Clip-in hair extensions can cause tension and pulling, cautions Dr. Joel Schlessinger.
The most important problem to keep in mind when it comes to clip-in extensions is the tension and pulling they can cause. Gradual hair loss from pulling force is called traction alopecia. It is most commonly seen in those individuals who frequently wear their hair in tight braids, buns or ponytails, but hair extensions are also a known culprit. The repetitive pulling or traction on hair roots can cause a prematurely receding hairline characterized by a sparse fringe of growth at the natural hairline. In the case of extensions, metal or plastic clips can weigh and drag hair down, causing a pattern of hair loss wherever they are placed. Extensions are also known to cause tangling, tearing and breakage when they get caught in hair, resulting in loss.
Dr. Joel Schlessinger discusses treatment for traction alopecia.
Traction alopecia may cause scarring and permanent hair loss in some patients. For others, the condition is more temporary. The best thing you can do to address traction alopecia is remove all hair extensions and cease styling hair immediately. While permanent hair loss will not respond to topical treatments or supplements, you can prevent future loss.
For temporary hair loss from traction alopecia, certain supplements and topical solutions can help encourage healthy growth. Viviscal tablets contain a blend of vitamins and minerals that help strengthen and fortify hair at the root and promote healthy hair. These tablets nourish from within in four stages to help restore and replenish your tresses. Rene Furturer Triphasic Progressive Hair Loss Kit contains a pre-treatment, shampoo and fortifying treatment to increase microcirculation and help you achieve stronger, thicker, healthier hair.
Dr. Joel Schlessinger cites braided hairstyles as a leading cause of hair loss at his Omaha practice.
Hair extensions and tightly secured or plaited hairstyles are “a very significant cause of hair loss” at Dr. Schlessinger’s Omaha, Nebraska practice, and he recommends avoiding them if at all possible. However, if you choose to style your hair in braids or ponytails, you can secure or intertwine your stands more loosely. Dr. Schlessinger recommends styling hair in a low, loose ponytail with the hair tie away from the scalp. You can then braid the hair below the hair tie if you wish. This ensures that there is no traction or pulling between the scalp and the hair tie.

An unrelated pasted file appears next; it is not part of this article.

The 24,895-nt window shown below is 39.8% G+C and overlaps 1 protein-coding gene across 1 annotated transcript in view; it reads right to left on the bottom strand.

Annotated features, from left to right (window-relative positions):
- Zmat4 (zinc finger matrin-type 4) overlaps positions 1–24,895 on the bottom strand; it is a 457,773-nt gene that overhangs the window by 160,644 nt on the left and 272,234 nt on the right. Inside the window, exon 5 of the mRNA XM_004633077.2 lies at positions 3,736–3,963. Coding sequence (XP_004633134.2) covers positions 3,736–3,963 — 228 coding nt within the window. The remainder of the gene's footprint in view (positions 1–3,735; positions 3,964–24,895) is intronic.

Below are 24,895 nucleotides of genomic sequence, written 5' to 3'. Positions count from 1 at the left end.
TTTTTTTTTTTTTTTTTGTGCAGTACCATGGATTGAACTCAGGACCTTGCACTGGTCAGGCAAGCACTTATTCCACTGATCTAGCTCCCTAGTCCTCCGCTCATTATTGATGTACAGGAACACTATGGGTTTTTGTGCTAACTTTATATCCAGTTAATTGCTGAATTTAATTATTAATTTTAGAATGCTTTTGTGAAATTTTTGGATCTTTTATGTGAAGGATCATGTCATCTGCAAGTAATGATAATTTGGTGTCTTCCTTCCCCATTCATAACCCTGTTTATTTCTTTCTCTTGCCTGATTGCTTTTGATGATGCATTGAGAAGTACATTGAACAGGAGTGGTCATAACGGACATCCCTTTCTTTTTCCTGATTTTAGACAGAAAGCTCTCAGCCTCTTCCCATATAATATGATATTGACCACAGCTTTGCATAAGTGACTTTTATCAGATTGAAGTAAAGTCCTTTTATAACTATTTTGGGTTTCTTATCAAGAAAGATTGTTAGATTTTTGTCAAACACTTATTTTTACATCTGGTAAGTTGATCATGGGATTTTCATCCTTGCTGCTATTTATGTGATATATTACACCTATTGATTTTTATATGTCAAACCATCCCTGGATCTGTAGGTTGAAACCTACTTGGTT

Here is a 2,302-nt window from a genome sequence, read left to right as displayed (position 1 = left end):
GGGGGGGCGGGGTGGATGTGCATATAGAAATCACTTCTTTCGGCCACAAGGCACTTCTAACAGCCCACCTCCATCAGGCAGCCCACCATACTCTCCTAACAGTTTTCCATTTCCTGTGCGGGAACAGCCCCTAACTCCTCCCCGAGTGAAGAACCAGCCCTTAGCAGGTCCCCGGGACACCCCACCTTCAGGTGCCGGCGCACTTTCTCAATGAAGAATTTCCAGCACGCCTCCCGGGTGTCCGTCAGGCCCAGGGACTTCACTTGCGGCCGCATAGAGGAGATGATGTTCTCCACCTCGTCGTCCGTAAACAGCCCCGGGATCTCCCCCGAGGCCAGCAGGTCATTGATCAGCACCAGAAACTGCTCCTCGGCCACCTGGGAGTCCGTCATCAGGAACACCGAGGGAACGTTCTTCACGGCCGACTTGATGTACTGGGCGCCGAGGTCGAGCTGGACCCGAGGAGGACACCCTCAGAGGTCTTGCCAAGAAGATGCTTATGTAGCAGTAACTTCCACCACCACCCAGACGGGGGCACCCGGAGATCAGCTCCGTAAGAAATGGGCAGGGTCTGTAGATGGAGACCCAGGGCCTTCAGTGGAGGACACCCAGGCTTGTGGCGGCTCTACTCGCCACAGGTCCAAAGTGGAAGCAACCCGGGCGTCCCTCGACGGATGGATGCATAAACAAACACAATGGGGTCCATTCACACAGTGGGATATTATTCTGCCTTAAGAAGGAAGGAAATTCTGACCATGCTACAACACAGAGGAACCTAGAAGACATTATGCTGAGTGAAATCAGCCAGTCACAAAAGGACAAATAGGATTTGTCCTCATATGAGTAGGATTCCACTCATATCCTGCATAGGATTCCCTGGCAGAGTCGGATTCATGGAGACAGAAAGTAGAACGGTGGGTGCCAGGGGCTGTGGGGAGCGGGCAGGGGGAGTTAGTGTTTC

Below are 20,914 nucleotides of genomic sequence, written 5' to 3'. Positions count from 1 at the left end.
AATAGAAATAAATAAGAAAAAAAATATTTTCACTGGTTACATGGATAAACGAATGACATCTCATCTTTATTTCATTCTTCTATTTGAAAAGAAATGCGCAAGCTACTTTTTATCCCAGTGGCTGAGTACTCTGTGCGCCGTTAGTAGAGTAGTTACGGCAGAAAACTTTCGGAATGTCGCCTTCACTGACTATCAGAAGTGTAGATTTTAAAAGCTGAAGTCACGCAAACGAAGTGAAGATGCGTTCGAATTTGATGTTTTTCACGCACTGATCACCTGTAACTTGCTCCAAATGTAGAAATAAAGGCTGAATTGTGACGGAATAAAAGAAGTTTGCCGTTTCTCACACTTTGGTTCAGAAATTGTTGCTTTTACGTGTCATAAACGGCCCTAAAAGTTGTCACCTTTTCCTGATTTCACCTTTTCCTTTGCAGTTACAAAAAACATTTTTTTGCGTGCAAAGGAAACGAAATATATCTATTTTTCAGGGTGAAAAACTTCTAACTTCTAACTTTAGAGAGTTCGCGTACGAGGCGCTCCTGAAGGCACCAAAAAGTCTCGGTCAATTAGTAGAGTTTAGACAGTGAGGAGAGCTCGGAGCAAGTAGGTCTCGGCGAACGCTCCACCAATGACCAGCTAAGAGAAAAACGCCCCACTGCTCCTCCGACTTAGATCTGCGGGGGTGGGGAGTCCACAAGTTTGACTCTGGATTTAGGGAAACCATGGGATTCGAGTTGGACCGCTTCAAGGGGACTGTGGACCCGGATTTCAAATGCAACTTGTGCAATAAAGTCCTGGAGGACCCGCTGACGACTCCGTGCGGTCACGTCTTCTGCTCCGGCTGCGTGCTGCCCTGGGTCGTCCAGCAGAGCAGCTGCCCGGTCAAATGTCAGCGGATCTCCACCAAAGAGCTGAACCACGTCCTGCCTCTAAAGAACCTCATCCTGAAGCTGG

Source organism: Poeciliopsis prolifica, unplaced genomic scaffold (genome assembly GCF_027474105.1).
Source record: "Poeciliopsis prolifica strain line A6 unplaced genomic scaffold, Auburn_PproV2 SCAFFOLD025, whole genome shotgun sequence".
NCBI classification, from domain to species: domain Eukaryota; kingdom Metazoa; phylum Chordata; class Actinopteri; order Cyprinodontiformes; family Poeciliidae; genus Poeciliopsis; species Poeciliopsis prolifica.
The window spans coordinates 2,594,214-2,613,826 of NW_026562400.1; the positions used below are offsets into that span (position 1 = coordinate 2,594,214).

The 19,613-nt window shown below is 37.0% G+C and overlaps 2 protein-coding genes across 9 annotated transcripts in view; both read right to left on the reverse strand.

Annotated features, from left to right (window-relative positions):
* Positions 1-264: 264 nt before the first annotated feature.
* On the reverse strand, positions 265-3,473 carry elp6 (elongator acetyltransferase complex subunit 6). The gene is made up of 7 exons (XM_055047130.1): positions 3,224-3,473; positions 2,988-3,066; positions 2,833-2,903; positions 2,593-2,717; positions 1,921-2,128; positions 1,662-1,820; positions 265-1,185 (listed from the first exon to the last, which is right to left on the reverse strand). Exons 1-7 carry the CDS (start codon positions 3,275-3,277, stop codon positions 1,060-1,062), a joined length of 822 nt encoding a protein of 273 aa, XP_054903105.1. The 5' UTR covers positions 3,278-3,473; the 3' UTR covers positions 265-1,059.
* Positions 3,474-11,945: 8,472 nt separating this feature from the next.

It’s often up to our parents and guardians to teach us proper hygiene as children. As we grow, good habits may fall by the wayside, or we may realize that we have gaps in our knowledge for how to effectively care for different parts of our bodies. In a recent Women’s Health Magazine article featured on lifehacker.com, Dr. Schlessinger shared tips for cleansing the face and body.
Dr. Joel Schlessinger recommends changing out washcloths and loofahs regularly.
Showering may appear to be one of the most straightforward areas of personal care, but it’s always a good idea to return to basics to ensure you’re giving yourself the best cleanse possible. In addition to making sure the water isn’t too hot and you’re using the best cleansing products for your skin type, you’ll want to examine any tools you may be using. “Washcloths and loofahs can harbor bacteria, mold and yeast,” Dr. Schlessinger cautions, and this could harm skin in the long run.
You should replace loofahs once a month and store them outside of the moisture-filled shower if possible. Washcloths should be switched out every day and they should not be used on the face: “This is very irritating to the skin and ends up causing dry areas, breakouts and even sores.” Dr. Schlessinger recommends using your clean hands to avoid contaminating the face with impurities.
Dr. Joel Schlessinger encourages building on good habits.
Good habits build a solid foundation for good hygiene, and even if you can identify certain areas of your routine that are lacking, you can still tack positive actions onto the good habits you do have. For example, if you brush your teeth once every day in the morning, continue to do so, and add an evening teeth-brushing session. If you are used to overly hot, skin-drying showers, gradually reduce the temperature over a week.
The article stresses the importance of mastering the basics, which include, “clean[ing] yourself regularly, groom[ing] your hair neatly,” and brushing your teeth for two minutes two or three times a day. Doing so will ensure that you’re always putting your best self forward.
Do you have a question about proper hygiene or cleansing for Dr. Joel Schlessinger? Let us know in the comments section.
Wrinkles are a part of life, but there are some habits that are more likely to cause wrinkles. Dr. Joel Schlessinger recently shared a few of these habits with Prevention.com in an article titled “6 Everyday Habits That Are Giving You More Wrinkles.” In the article, he also discusses what you can do to minimize these fine lines.
Chewing gum leads to fine lines around the mouth, Dr. Joel Schlessinger shares.